There’s some argument to be made here that could put LSZ in a “legal grey-area” — but at the end of the day, the DEA and FDA are very likely to interpret LSZ as being illegal and could take action against anybody caught in possession of this substance.

The only real exception to NPS and analog laws is Canada, which for whatever reason, doesn’t have an analog act and has taken no steps to ban psychedelic substances like LSZ. Here, LSZ does indeed live in a legal grey area, and there are both retail and online shops openly selling this substance that have yet to be shut down.

Final Thoughts: What’s The Future of LSZ?

LSZ is one of the more obscure psychedelics on the market today. Most people haven’t heard of it yet, and Google trend data only shows a slight increase in interest over the past couple of years.

It’s likely that LSZ will become much more popular in the future as interest continues to develop around the use of psychedelic substances. As more countries and individual states pass laws to decriminalize or legalize psychedelics, it’s possible that more people will seek out some of the niche psychedelics like LSD to explore its unique effects.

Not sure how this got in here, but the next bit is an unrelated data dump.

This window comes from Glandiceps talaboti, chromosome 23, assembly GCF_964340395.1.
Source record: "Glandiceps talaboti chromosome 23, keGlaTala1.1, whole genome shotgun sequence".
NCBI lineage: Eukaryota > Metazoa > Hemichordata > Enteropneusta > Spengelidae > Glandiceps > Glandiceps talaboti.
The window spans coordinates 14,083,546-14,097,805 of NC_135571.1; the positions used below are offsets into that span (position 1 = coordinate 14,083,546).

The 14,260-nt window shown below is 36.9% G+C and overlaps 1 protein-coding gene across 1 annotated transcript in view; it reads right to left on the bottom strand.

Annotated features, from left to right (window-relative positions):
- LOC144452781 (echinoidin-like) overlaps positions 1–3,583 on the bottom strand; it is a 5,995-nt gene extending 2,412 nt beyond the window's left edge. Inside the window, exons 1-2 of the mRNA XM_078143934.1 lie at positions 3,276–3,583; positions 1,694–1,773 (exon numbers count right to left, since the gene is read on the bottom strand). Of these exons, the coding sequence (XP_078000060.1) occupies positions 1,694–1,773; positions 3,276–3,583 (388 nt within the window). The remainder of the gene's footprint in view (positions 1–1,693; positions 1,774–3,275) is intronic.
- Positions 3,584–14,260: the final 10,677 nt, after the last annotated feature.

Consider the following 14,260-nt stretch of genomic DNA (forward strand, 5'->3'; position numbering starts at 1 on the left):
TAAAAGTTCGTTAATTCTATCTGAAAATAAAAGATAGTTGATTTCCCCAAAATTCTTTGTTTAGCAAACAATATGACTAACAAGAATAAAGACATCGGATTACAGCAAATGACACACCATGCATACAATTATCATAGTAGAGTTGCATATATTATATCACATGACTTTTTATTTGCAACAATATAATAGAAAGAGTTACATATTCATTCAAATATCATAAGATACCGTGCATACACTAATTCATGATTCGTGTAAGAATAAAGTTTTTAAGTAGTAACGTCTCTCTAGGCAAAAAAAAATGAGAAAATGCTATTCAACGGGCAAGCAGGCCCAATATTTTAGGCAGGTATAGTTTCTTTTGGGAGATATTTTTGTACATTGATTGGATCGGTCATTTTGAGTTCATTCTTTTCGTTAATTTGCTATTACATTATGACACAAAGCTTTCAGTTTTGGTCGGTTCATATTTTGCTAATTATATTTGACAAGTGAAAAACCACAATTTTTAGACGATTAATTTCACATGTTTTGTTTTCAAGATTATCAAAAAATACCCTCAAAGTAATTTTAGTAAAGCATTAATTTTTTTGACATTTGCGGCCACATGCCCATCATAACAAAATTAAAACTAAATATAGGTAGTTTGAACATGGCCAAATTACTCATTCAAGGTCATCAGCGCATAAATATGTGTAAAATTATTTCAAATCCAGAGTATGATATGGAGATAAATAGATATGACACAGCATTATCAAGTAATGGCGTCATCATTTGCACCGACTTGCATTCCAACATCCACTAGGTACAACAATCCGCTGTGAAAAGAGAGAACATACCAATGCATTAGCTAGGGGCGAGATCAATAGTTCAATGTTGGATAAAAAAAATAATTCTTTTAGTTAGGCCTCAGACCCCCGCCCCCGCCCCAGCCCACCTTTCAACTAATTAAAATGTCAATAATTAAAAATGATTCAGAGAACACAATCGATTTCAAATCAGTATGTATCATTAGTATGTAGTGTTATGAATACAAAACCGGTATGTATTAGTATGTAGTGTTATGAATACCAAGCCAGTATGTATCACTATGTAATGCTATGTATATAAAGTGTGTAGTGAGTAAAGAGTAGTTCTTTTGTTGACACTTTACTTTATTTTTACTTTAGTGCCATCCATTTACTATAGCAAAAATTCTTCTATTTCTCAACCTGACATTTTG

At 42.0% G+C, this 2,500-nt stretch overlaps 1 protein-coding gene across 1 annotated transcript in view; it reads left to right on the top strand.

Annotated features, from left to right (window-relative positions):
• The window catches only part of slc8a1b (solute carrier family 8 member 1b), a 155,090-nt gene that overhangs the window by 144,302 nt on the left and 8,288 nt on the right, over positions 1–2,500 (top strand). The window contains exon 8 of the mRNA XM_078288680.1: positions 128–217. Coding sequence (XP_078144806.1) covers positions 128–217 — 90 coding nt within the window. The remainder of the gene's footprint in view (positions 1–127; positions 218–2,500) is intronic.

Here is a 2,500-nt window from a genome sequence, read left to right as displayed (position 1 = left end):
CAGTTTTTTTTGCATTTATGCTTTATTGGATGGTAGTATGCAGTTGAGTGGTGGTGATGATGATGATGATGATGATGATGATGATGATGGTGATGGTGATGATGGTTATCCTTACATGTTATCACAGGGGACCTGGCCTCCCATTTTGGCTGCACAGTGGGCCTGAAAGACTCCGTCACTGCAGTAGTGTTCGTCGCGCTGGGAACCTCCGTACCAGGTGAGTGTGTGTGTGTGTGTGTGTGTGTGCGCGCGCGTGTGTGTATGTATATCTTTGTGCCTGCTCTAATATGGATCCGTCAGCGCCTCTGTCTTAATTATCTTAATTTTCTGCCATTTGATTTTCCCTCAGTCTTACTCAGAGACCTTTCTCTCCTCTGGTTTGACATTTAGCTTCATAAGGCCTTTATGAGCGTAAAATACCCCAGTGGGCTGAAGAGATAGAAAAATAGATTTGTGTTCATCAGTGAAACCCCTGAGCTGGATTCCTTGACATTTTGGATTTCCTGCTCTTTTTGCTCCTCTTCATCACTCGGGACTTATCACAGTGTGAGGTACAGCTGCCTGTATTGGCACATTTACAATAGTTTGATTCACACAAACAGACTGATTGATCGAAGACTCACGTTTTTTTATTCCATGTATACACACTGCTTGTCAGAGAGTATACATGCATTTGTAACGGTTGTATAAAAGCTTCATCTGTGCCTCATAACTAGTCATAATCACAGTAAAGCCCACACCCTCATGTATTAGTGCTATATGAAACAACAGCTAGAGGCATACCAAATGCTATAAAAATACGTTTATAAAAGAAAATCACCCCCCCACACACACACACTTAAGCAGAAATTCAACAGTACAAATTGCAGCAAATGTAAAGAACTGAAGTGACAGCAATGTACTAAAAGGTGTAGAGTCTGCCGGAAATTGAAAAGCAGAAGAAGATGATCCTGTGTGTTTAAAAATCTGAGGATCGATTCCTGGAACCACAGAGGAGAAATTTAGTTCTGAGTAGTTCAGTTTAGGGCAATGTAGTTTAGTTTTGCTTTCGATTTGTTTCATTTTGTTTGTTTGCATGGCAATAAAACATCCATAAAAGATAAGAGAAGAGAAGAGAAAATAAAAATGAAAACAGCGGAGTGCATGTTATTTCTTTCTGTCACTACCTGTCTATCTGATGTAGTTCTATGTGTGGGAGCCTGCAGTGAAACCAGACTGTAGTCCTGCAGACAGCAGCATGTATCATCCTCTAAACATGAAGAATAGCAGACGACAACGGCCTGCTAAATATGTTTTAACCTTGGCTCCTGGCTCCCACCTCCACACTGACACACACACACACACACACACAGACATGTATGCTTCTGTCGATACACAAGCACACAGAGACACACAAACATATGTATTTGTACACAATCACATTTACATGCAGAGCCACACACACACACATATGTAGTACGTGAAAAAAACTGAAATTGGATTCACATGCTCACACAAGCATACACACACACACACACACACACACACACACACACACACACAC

The emotional experience of this substance also makes it a potential candidate for psychedelic-assisted psychotherapy as a tool for exploring deep personal truths and turmoil to bring them to the surface where they can be integrated.

References Cited in This Article

  1. EMCDDA, E. (2014). EMCDDA–Europol 2011 Annual report on the implementation of Council Decision 2005/387/JHA. Luxembourg: Publications Office of the European Union.
  2. Brandt, S. D., Kavanagh, P. V., Westphal, F., Elliott, S. P., Wallach, J., Colestock, T., … & Halberstadt, A. L. (2017). Return of the lysergamides. Part II: analytical and behavioural characterization of N6‐allyl‐6‐nor lysergic acid diethylamide (AL‐LAD) and (2’S, 4’S)‐lysergic acid 2, 4‐dimethylazetidide (LSZ). Drug testing and analysis, 9(1), 38-50.